Moulting chickens

Moulting chickens

Finally I’ve had to conceed that the chickens are moulting and there’s nothing I can do to get them laying again except wait for spring.  Here’s the change in our Butter over the last two years.  Her appearance, especially her feathers had me starting to think she was unwell –

eggs
perfect bantam eggs

We’ve had three chickens for a couple of years – Butter is about two and a half years old and the two Plymouth Rocks three or so. They’ve been great layers in the time we’ve had them (except for the broody incident with Butter the year before last!)  with 5 or 6 eggs a week each and they’ve barely moulted in the two years we’ve had them (which is when they re ‘coop’ and stop laying).  Then, for what seems like months, their production suddenly dropped.  We went down to a couple of eggs a week total and for the last month or so – nothing.   Fortunately our latest two bantams have just started laying and are going great guns with an egg each most days (just small!).

Because the two young girls have been laying I decided the big girls must be sick or feeling psychologically threatened by the latest additions and have been spoiling them with tonics, a change back to the more expensive organic pellets, fish frames, lavender in their nesting boxes and so on. I’ve also been checking their very large run for rouge nests and stalking them to see if they or something’s been eating the eggs.  However, after talking to my neighbour who’s more experienced in the ways of chickens, I’ve learnt that these older girls aren’t sick or anything – they’re moulting.  The reason I haven’t noticed much of a change in egg laying before, and why the young girls are laying despite the short days and it being nearly winter, is just an age thing.  The less than a year old girls have just started laying and will continue despite these short days (which initiates the moult apparently) and my big girls probably didn’t take much time out previously because they were younger and do really have everything going for them in terms of food and environment (ie spoilt).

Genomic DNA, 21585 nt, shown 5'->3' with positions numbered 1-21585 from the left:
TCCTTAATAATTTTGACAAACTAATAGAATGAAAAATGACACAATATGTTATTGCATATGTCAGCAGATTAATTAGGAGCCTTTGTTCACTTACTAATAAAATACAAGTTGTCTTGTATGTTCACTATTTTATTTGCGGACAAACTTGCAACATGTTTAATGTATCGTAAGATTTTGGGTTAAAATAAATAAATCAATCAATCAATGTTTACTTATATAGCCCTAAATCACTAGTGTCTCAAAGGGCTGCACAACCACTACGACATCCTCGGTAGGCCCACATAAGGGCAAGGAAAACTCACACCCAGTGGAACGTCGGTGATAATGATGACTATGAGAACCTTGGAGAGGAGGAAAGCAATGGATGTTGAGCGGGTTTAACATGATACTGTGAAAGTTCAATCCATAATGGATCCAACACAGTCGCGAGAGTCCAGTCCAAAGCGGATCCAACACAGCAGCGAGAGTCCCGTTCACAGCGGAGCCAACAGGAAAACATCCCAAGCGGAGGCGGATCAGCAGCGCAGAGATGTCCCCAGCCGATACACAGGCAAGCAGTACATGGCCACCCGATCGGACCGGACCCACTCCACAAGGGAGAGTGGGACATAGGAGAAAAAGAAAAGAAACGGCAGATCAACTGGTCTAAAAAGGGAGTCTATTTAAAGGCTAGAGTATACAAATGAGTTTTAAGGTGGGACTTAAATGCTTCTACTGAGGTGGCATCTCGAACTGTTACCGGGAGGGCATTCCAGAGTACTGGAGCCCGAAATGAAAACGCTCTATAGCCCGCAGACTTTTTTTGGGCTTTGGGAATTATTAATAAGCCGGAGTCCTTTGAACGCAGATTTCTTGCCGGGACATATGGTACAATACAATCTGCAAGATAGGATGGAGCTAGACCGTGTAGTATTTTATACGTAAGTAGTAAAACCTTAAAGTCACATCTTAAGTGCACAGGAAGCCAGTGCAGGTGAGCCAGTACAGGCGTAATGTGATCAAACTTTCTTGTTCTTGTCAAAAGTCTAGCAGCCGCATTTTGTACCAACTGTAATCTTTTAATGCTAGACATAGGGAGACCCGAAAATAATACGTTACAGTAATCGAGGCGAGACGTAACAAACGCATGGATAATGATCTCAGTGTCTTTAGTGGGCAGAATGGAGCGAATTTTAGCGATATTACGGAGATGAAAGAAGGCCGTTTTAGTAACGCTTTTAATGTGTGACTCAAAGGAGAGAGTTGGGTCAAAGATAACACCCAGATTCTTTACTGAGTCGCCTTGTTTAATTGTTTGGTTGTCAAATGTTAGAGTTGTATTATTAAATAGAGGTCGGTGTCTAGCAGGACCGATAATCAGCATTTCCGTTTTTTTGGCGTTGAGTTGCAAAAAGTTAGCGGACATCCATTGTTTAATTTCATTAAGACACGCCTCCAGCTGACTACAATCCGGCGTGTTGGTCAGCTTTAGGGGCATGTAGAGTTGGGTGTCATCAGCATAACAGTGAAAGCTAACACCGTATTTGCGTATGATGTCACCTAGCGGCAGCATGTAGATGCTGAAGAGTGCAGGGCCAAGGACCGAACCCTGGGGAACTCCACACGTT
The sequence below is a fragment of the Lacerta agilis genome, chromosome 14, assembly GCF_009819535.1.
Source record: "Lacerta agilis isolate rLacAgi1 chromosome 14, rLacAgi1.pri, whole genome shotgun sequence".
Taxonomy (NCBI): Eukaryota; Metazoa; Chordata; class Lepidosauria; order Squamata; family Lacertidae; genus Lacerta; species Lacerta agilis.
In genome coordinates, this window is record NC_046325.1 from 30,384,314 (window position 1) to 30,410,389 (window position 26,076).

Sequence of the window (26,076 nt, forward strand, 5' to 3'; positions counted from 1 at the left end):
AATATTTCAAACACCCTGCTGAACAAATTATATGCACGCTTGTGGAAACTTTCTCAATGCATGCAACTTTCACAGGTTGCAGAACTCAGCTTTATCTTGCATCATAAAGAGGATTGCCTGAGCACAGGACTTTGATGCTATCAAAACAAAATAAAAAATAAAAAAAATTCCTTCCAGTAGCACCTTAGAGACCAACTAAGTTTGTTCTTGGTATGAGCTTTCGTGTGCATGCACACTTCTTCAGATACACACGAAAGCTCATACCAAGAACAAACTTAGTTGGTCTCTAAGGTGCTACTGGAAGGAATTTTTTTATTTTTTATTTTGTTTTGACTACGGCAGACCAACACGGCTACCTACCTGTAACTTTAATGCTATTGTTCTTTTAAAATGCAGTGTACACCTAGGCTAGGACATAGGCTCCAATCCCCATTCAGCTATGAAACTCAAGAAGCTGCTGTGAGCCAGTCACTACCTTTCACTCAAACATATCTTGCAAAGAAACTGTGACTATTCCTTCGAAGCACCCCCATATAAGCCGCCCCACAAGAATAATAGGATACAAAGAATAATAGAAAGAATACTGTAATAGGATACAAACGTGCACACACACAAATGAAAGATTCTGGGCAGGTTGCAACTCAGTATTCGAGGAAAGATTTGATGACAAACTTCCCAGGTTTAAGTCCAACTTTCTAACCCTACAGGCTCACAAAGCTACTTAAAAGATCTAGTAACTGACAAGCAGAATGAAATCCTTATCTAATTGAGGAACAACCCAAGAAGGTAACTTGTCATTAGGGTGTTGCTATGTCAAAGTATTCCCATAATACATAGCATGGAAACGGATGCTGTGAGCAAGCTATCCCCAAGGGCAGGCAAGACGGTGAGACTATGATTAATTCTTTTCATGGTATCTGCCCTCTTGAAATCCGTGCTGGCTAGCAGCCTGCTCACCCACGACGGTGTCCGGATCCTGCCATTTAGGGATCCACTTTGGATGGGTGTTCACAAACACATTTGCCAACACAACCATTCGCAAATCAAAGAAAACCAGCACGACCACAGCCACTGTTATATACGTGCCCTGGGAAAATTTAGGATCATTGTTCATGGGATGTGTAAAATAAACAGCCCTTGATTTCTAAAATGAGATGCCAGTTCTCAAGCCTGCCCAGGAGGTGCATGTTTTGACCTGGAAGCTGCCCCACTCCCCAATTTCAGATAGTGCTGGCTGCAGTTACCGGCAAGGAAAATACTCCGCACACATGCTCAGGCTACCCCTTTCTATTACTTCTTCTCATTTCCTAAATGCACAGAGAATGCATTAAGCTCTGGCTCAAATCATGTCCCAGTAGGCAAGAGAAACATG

When I look closely at their combs (the top bit) and wattles (the bottom hanging down bit) I can see the difference from when they were laying – they’re now small with a lack of vibrancy to the colour.  Their heads and backs look like they’ve been pecking each other but it’s just the feathers falling out.

Feathers about the show including this in the bottom of the coop confirms it.

feathers galore = moulting

On the plus side – they aren’t eating as much and sometimes finish up to go sit in the sun, leaving the two smaller ones to get in and get a decent feed for a change.  What it has reinforced is the value of our eggs. We don’t buy eggs at all now so if the girls aren’t laying we don’t eat eggs.  When we were getting a dozen or so eggs a week we could easily take soft boiled eggs for lunch, eat eggs in the weekend and make bacon and egg pie with the extras.  Now I’m loathe to use an egg for a glaze or in anything that doesn’t showcase the egg.  Which is how it should be I think – the eggs they lay are really precious and we should appreciate each one.  I’m just crossing my fingers that the big girls do start laying again and we don’t have to start thinking about what we do if they’ve retired…..

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